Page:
In a light-filled atelier, surrounded by objects that     inspire, Mark de la Vega runs DLV. His studio is built on experience and fueled by art, history and the true  value of luxury.

Looking at your shop and showroom space in Red Hook can be quite envy inducing, but as everyone who lives in New York knows behind every great space there’s often an even better story. So to begin with how did you end up in Red Hook and how did you find this amazing space?

Well, it’s really a story of need, serendipity, and a lot of hard work. I started off in a Co-Op workshop that we are still in today. But as our practice grew we needed clean space to host clients and to do our clean work. Like the Eggshell Mosaic for example… When the 7000 sq foot clean space became available upstairs we had just landed a big project with Anouska Hempel. We did about 50 custom pieces for a town house in the West Village. It was a huge undertaking that took a year to complete. I almost had no choice but to go all in so I took the space.  Now in our third year in this space we have it operating like a true Atelier. It’s a very fun and inspiring place to come to everyday. I believe it helps us close a lot of deals too.

DLV has an aesthetic that is totally individual. When you founded the company did you know that this is what you wanted things to look like or has this happened more subconsciously over time? 

A: Thank you for saying that. Creativity has never been a problem here. I wake up in the middle of the night working over pieces in my head. I actually love it. I have no stress whatsoever about designing. I also have the ability to move quickly into drawings and prototypes and that’s when the pieces have a chance to start speaking back to you. The changes are quick at that point. I never do anything “because I feel like it” Everything we do has a significance, part function, part aesthetic, part historical. 

I also knew I had to separate myself, as there is a lot of design that is following trend. I don’t believe you can have real longevity as a designer running from one trend to another. My aesthetic is very disciplined and I do not introduce pieces willy-nilly. 

There is no doubt that DLV products fall into the category of luxury and I loved the quote from Karl Lagerfeld in your studio. When someone who is a fan of work inquires about the cost of a given product how do you explain the value of what DLV does?

That is a challenge of education, I don’t know how well we do that but if we can get them to come to visit our studio they usually get it. When you visit it becomes obvious that we are trying to do something special. I think the maker movement is great but I do not know if I am really a part of it. I worked at the pinnacle of the luxury design world before starting my own practice. It was very vey exciting and I tried to keep my head down and learn everything I could from people that operated in this space very comfortably. I did $120k armoires with the top builders in the world. I learned from the other designers, the fabricators and even the clients. My goal when starting out was to bring all of this knowledge together and figure out how to offer my own version of this high caliber luxury to a wider market. I am not so sure that the public grasps that, but that is the reality of what we do. By the way, for the readers the quote is “luxury is the ease of a T-shirt, in a very expensive dress” Karl is a master.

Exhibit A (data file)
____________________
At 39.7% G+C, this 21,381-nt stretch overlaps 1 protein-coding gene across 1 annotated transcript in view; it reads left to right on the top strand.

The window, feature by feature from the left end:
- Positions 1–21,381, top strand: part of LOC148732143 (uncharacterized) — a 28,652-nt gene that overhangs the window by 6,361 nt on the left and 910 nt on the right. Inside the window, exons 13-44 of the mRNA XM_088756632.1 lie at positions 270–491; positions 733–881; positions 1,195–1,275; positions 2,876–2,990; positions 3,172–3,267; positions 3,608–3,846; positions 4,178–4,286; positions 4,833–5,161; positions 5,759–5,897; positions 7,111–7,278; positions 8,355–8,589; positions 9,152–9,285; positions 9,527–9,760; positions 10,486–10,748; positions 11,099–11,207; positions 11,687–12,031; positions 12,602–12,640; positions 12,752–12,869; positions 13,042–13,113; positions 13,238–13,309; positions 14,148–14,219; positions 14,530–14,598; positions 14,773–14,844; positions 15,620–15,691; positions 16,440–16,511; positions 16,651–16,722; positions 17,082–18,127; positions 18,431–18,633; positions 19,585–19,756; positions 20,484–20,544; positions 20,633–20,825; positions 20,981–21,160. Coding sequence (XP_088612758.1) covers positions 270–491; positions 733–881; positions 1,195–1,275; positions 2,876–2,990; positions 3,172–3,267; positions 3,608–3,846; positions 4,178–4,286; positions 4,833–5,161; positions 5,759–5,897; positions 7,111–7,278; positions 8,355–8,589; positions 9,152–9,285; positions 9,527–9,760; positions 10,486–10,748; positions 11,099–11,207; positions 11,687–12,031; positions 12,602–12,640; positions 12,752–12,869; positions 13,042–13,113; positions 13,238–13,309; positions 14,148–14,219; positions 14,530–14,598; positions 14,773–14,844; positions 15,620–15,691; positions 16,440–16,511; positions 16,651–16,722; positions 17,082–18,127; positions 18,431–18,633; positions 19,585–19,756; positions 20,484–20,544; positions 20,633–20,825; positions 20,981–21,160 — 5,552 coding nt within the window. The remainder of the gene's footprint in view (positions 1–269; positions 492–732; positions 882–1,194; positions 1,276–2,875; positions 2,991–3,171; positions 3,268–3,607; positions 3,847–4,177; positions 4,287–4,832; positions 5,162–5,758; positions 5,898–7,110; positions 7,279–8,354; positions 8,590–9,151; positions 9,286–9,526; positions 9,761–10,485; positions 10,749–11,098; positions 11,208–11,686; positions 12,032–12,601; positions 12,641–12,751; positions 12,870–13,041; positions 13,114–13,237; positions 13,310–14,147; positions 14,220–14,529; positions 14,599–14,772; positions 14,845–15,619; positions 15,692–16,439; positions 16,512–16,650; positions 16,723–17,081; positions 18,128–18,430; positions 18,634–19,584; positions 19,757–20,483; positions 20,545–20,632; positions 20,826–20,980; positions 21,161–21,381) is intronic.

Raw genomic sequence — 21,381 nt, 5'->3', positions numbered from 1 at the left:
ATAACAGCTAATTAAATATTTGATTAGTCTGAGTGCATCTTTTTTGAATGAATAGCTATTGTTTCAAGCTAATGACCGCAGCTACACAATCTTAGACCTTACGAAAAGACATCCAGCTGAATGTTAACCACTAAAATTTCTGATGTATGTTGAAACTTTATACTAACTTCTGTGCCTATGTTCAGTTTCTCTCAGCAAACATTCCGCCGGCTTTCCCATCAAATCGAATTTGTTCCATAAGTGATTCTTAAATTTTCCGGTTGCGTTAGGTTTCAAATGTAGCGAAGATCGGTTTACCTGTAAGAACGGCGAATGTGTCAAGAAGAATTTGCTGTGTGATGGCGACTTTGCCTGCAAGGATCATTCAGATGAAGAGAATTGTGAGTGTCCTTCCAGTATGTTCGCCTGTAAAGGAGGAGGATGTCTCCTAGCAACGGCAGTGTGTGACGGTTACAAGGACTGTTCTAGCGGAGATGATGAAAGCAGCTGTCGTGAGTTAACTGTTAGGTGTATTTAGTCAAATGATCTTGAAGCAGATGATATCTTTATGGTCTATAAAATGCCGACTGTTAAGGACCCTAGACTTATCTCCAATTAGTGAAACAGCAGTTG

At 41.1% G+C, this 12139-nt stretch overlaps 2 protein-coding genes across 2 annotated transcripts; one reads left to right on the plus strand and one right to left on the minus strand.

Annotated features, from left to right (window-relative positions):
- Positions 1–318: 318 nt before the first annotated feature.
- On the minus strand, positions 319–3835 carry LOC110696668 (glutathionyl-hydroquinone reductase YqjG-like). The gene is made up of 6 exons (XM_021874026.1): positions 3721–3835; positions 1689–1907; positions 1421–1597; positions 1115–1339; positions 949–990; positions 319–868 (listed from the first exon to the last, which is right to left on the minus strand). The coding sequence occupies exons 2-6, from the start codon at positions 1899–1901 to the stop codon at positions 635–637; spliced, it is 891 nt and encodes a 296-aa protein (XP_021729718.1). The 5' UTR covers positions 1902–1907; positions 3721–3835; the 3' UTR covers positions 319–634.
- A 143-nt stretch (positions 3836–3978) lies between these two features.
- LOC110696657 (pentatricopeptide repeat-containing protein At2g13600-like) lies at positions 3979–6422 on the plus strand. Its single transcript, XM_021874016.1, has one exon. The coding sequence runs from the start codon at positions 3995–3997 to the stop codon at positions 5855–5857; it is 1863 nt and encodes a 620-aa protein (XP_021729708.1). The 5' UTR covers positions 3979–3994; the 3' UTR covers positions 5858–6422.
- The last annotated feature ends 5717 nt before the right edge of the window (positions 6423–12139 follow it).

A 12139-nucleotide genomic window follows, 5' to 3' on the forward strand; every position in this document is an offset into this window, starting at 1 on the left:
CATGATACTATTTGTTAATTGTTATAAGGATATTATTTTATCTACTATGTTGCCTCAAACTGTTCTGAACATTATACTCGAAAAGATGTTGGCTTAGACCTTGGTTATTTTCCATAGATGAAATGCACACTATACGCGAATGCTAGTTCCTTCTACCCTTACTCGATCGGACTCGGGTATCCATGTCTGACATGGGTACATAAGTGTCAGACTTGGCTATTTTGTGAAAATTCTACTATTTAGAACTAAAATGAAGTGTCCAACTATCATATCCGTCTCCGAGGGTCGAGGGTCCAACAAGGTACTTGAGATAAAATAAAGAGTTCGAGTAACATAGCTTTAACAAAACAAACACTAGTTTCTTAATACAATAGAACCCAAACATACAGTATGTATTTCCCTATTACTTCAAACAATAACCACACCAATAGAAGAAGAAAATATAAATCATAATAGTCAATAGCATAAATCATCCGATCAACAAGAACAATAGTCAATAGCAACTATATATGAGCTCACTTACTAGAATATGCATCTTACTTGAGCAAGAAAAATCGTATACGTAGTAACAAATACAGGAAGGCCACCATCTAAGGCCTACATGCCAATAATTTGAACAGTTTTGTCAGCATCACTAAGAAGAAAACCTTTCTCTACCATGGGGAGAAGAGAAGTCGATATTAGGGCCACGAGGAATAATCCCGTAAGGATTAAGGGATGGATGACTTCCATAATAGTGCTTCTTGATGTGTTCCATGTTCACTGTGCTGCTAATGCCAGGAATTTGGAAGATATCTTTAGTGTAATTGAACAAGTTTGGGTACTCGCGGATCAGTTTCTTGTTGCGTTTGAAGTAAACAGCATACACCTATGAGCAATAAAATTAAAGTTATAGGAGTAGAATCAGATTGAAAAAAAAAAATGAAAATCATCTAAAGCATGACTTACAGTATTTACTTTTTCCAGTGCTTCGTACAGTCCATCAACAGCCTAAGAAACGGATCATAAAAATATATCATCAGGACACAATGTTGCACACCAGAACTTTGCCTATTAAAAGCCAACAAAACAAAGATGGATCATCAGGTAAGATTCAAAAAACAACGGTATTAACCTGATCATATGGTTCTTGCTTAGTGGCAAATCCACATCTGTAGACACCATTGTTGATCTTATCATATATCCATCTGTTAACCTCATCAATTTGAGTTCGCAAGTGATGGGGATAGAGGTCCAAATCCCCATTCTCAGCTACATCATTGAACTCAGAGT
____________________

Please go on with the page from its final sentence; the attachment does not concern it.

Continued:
I am not concerned about overnight success. I am concerned about how our body of work shows in 5 years, 10 years, and beyond. I create these pieces to far outlive me.

Q: The diversity of materials and techniques that you use at DLV are really impressive. Hearing about the process of sourcing eggs for your beautiful Coquille D’oeuf technique for instance is so specific. Using this technique as an example, was it something you were looking for to get a particular look or was it more of a situation in which the process found you? 

A: We source the organic chicken eggs for their integrity. The shells hold up to our rigorous process of cooking, cutting, and cleaning the shell before we use them. When we used the cheapest eggs (non organic) the shells crumbled and we lost most of the inventory. Also it is a lot harder to make something beautiful from a pile of dust. We want quality hemispheres so that we have a starting place for the piece that can be reminiscent of the life of the material. I want there to be traces of the oblong shapes hidden within the surfaces we create. That’s what makes it special, that is why our collectors invest.

Q: To do the kind of work that DLV does takes a lifetime of commitment to the details. So would it be fair to say that even though you’ve been designing for quite some time now that in a way you’re just getting started? 

A: That’s exactly it. You nailed it. I am not concerned about overnight success. I am concerned about how our body of work shows in 5 years, 10 years, and beyond. I create these pieces to far outlive me.